The Best View Of Booming Denver Belongs To The Man In The Tower Crane

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Photo: Crane Story Aaron's Crane
An RMS Cranes tower located at 21st and California in downtown Denver. It is operated by Aaron Genova.

The highest-profile job in Denver these days might just be operating one of the many tower cranes that sprout up like new flowers around town.

“We got it made,” crane operator Aaron Genova says with pride. “We’ve got the best view in town.”

It’s hard to argue with that. More than 30 tower cranes soar above the skyline, symbols of the continuing construction boom. As we’ve previously reported, there are 25,382, mostly rental, apartment units under construction in the Denver area right now, and 26,884 more in the planning phase.

Photo: Crane Story Aaron Genova
Aaron Genova operates a crane for RMS Cranes, which is based in Denver.

So what's it like to work in a crane?

Denver-based RMS Cranes introduced us to Aaron Genova. He's the operating engineer and tower crane operator constructing Alexan 20th Street Station. His workday starts around 6:30 a.m. And unlike his fellow downtown worker bees in the high-rises, there’s no elevator. He climbs, rung by rung, 200 feet up to work.

As he climbs higher into the sky "it gets nice and quiet," Genova says, "which is nice."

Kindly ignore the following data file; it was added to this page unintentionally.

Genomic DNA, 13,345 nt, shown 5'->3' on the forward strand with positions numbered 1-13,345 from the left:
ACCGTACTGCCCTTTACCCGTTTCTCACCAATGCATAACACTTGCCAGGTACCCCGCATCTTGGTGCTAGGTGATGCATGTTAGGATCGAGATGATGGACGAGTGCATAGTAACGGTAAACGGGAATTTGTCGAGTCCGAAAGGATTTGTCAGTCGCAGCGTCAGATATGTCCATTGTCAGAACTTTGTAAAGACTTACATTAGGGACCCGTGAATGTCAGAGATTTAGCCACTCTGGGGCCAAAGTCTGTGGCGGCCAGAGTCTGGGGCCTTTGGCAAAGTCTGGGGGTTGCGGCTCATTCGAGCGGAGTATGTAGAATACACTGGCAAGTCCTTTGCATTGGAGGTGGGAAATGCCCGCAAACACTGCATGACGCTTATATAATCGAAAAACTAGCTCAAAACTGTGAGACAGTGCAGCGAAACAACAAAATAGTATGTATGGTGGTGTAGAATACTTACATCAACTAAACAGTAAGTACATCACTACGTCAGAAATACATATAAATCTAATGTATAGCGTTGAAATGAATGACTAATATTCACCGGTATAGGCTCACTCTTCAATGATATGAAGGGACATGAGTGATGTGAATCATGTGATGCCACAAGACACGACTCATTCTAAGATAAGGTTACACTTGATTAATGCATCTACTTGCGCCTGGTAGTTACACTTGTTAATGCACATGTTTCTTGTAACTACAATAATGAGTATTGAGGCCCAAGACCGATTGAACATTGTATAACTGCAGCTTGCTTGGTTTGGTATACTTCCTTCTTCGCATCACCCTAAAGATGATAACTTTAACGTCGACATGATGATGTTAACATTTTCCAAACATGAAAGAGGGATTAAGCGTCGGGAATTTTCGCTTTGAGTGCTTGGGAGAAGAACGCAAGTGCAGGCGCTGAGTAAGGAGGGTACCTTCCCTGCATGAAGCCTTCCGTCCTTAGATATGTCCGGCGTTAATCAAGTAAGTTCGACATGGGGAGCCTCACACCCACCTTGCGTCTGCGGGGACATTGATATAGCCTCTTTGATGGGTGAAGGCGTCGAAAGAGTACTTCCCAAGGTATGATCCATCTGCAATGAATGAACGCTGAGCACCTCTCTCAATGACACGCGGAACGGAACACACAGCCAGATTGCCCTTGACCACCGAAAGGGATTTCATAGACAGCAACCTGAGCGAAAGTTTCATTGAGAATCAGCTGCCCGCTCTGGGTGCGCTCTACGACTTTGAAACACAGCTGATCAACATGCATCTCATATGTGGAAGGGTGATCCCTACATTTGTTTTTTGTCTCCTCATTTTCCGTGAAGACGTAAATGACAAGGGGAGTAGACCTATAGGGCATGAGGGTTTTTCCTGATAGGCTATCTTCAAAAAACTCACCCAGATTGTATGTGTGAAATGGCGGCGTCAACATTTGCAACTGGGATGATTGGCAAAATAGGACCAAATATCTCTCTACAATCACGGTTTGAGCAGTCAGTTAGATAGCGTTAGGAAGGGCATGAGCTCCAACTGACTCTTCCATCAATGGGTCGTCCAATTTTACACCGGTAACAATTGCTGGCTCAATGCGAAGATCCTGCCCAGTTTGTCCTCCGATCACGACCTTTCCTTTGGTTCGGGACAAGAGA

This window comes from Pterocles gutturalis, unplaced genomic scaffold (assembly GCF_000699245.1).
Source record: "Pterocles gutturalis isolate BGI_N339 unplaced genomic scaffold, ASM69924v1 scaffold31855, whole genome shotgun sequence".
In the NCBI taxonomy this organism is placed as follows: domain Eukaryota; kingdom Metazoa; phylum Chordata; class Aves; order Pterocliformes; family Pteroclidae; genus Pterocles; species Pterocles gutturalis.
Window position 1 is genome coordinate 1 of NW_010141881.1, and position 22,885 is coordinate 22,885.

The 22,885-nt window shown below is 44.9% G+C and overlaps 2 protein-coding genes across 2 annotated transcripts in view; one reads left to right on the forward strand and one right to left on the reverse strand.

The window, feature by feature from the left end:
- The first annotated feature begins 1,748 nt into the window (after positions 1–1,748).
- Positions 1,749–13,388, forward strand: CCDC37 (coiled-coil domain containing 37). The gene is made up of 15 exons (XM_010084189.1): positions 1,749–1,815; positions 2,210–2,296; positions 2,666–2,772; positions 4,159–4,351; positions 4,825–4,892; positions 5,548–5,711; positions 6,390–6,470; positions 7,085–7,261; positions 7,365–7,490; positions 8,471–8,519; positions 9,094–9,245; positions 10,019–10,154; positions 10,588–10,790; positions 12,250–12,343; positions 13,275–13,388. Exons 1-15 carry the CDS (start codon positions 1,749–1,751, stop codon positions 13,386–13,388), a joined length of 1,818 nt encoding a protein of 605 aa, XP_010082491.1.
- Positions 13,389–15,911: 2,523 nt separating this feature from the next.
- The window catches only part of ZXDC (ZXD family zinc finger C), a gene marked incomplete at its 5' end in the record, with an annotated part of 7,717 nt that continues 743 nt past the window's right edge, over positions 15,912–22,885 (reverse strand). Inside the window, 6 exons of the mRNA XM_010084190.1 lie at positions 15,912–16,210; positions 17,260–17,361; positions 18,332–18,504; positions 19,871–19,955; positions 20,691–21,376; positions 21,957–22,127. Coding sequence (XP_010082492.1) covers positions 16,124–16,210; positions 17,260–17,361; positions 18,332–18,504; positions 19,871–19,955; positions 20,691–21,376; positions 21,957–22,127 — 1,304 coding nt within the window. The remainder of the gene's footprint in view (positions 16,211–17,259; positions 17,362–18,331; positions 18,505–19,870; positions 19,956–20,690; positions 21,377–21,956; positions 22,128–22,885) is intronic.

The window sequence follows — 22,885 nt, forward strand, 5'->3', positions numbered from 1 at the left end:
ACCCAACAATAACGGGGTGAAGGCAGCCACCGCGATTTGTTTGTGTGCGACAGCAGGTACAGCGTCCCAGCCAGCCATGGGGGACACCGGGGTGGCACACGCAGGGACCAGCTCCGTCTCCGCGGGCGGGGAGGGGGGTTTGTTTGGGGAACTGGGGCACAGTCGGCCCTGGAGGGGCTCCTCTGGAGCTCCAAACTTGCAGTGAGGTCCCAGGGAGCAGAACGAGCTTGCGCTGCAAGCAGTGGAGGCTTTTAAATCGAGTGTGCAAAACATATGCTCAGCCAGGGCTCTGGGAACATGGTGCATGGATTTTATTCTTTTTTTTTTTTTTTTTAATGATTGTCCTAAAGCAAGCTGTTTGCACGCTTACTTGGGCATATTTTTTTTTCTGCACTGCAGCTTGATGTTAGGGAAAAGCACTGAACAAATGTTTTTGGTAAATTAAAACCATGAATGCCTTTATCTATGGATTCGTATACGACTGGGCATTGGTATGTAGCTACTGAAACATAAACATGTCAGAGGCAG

He's never claustrophobic in his tower, since there are glass windows on all sides, including beneath him.

"There's enough room for your lunch box, and to stretch out."

While the view is breathtaking, there's a drawback. There’s no bathroom.

"That's probably one of the worst parts of this job,” Genova laments. “Rule No. 1 is to stay regular and make sure we're eating well and taking care of ourselves. I guess you could climb down, but most of us don't do that."

What he does have is a trash bucket outside his cab, and he'll use that if he has to. But it's not ideal.

Photo: Crane Story In The Crane
Crane operator Aaron Genova says he has the best corner office in Denver. It's also one that allows him to look straight down...

While there's plenty of work for a crane operator right now that wasn't always the case. As a man whose job depends on growth and new construction, Genova certainly knows that “booms like these come and go.”

"I'm sure most people remember we just went through a recession, and there weren't many tower cranes around," he says. "If all you know how to do is run a tower crane, and we go back into a recession, you're going to get pretty hungry."

However, he's passionate about his job, and when he sees the completed buildings he's worked on, Genova has a sense of pride.

"All of these gentleman out here are very professional. They're great to work with," he says of the small army needed to construct Denver’s latest buildings. "It's nice to look back and reminisce and think about what you did out there and what you were a part of."

"But, it takes a bunch of us to build these things."

Read More: Denver Construction Is A-Boomin’, But For How Long?